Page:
British sitcom about the simple relationship between Mike and Laura, two fairly unlikely individuals who come together and form an unmarried union. Nearing 40, Laura appears perplexed most ... See full summary »
When Tom Ballard moves to Bayview Retirement Vilage, he meets Diana Trent, a feisty old woman who complains about everything and wants nothing more than just to die. Much to the dislike of ... See full summary »
Audrey fforbes-Hamilton is sad when her husband dies but is shocked when she realises that she has to leave Grantleigh Manor where her family has lived forever. The new owner is Richard De ... See full summary »
Three old men from Yorkshire who have never grown up face the trials of their fellow town citizens and everyday life and stay young by reminiscing about the days of their youth and attempting feats not common to the elderly.
Ria, a happily married suburban housewife, reaches the age where she feels as if life is passing her by. Being taken for granted by her butterfly collecting dentist husband doesn't help. So... See full summary »
Lionel and Jean were lovers many years ago at the time of the Korean War. They are separated by a misunderstanding but meet again by chance when Lionel needs a secretary from Jean's firm. He takes her daughter, Judy, out on a date and discovers she is Jean's daughter. The two reunite and fall back in love. Written by
Christopher Rothbauer <firstname.lastname@example.org>
The man and woman in the photographs in the opening of the show, who are supposed to be Jean (Judi Dench) and Lionel (Geoffrey Palmer) when they first met, are actually Dench's daughter, actress Finty Williams, and Palmer's son. See more »
The opening sequence shows Lionel writing the missing letter from Korea. It is dated January 14th 1953. Yet throughout the series, they talk about Lionel being in London in August 1954, before he goes to Korea. In addition, the Korean War finished in 1953. He would not have been shot at in Korea in late 1954. See more »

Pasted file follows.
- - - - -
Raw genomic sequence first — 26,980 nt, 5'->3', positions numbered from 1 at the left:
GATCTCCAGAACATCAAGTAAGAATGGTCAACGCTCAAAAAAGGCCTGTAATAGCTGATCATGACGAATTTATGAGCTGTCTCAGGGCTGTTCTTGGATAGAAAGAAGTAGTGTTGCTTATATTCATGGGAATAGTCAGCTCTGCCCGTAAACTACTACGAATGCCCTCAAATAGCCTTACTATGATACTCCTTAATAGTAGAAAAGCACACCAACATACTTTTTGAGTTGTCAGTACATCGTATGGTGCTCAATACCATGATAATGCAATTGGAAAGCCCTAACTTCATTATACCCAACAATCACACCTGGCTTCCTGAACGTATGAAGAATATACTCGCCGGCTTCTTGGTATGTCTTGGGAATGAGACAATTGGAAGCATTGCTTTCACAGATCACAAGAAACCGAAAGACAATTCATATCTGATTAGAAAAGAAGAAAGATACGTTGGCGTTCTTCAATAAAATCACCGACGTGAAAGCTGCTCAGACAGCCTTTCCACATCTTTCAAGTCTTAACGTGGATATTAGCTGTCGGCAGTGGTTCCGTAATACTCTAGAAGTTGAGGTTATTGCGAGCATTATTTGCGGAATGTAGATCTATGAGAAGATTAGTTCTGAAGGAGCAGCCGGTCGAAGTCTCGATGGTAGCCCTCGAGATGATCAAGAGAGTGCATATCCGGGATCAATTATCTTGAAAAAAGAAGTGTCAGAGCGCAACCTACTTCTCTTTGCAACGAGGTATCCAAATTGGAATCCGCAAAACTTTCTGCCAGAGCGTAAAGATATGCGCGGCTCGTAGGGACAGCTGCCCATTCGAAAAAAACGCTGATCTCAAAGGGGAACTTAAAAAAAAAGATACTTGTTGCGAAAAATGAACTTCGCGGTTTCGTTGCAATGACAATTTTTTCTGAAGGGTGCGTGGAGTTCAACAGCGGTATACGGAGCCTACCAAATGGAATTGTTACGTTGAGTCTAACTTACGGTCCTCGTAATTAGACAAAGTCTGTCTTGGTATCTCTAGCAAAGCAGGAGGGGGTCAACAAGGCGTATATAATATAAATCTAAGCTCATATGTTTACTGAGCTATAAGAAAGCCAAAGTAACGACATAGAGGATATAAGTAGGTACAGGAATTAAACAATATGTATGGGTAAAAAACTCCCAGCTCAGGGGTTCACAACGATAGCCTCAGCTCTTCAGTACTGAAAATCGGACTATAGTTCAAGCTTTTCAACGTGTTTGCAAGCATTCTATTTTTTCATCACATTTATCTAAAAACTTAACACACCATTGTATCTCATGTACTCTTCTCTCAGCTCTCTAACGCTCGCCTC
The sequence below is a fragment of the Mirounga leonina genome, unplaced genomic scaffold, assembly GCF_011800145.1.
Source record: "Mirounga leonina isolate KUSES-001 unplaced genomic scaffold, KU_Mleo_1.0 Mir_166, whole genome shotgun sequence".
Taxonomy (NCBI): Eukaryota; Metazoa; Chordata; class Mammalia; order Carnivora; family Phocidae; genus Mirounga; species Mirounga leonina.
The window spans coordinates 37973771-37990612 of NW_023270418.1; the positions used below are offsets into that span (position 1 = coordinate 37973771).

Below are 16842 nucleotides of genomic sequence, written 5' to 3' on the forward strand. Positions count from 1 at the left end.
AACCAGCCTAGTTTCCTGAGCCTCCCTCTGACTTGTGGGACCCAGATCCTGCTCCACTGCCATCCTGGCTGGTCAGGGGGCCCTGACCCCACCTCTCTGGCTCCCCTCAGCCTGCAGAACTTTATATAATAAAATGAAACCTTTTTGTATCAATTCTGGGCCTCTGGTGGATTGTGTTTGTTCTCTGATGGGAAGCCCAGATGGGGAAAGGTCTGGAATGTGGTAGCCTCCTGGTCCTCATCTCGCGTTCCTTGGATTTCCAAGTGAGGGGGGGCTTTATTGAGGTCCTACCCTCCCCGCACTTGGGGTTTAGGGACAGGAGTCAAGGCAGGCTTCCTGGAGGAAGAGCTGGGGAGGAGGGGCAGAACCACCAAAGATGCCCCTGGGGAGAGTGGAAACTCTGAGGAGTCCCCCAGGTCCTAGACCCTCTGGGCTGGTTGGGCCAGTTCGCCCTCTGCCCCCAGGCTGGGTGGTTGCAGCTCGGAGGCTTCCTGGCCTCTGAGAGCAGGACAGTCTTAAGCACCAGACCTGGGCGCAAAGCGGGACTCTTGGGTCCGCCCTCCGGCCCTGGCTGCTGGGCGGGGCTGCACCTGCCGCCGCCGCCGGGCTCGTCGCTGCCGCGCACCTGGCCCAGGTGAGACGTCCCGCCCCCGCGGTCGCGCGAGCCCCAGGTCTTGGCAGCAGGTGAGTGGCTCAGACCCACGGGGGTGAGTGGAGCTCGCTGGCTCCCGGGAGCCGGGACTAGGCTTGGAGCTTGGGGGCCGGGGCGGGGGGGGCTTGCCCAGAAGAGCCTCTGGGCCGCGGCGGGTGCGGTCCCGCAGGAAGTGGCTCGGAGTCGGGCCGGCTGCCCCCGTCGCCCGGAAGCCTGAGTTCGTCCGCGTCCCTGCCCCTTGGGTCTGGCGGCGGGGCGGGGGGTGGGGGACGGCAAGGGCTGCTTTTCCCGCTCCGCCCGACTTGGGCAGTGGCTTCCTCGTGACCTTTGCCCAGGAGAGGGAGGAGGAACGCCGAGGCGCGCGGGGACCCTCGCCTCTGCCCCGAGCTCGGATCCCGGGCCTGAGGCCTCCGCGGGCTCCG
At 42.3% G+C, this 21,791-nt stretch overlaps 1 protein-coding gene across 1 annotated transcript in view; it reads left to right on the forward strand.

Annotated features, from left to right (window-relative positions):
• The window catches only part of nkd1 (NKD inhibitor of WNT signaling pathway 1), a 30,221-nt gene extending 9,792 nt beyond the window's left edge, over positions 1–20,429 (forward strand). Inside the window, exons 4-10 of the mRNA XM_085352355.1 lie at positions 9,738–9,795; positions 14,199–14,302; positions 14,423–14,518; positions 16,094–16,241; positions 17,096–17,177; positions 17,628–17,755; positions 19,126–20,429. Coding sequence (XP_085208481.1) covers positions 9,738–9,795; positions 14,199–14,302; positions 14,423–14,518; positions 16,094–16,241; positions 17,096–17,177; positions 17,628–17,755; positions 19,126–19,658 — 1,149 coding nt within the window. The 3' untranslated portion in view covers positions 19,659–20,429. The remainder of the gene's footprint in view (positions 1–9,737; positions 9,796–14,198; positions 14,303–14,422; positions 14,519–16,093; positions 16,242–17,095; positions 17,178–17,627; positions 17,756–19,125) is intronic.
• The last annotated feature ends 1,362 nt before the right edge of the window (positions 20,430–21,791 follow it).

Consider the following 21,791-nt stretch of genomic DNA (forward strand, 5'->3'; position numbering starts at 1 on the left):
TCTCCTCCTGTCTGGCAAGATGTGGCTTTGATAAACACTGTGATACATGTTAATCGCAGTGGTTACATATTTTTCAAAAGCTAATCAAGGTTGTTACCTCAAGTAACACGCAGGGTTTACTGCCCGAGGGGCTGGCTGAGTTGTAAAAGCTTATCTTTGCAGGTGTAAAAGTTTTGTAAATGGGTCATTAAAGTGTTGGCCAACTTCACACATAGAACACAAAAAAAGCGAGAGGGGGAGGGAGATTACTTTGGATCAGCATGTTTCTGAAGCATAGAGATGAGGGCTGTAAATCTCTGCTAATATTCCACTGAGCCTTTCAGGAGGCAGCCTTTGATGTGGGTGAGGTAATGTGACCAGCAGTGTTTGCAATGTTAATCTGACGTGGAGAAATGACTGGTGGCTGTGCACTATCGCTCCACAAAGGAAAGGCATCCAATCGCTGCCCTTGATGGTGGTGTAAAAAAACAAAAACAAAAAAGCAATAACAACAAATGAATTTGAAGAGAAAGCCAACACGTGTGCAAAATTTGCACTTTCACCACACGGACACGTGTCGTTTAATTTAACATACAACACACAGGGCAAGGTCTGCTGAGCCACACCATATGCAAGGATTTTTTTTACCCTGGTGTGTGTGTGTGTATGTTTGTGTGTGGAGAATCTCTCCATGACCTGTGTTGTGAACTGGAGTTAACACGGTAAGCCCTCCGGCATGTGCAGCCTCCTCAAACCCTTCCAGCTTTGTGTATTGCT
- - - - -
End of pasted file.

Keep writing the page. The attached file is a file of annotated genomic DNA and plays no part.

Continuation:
I don't understand why the one unfavorable comment concerning "As Time Goes By" is posted up front.
The series is a sweet comedy, and never imagines itself to be otherwise. The plot is very simple - two lovers struggle as they reunite after 30 years. The episodes follow them as they learn to live with and love each other again, colored by bittersweet regrets of the years they missed. The series touches nicely on the wish we all have to either fall in love, or rediscover love, without burdening us with heavy symbolism. The cast are all excellent in their ability to hold character throughout the series. There is just the right balance of silliness brought on by English character and temperament, and the seriousness that accompanies the search for love.
The dialog is crisp and entertaining, underplayed and natural, never going for the cheap laugh available in some of the situations created. If you are looking for an uplifting and entertaining experience without having to wade through maudlin sentimentality, you will like this program.
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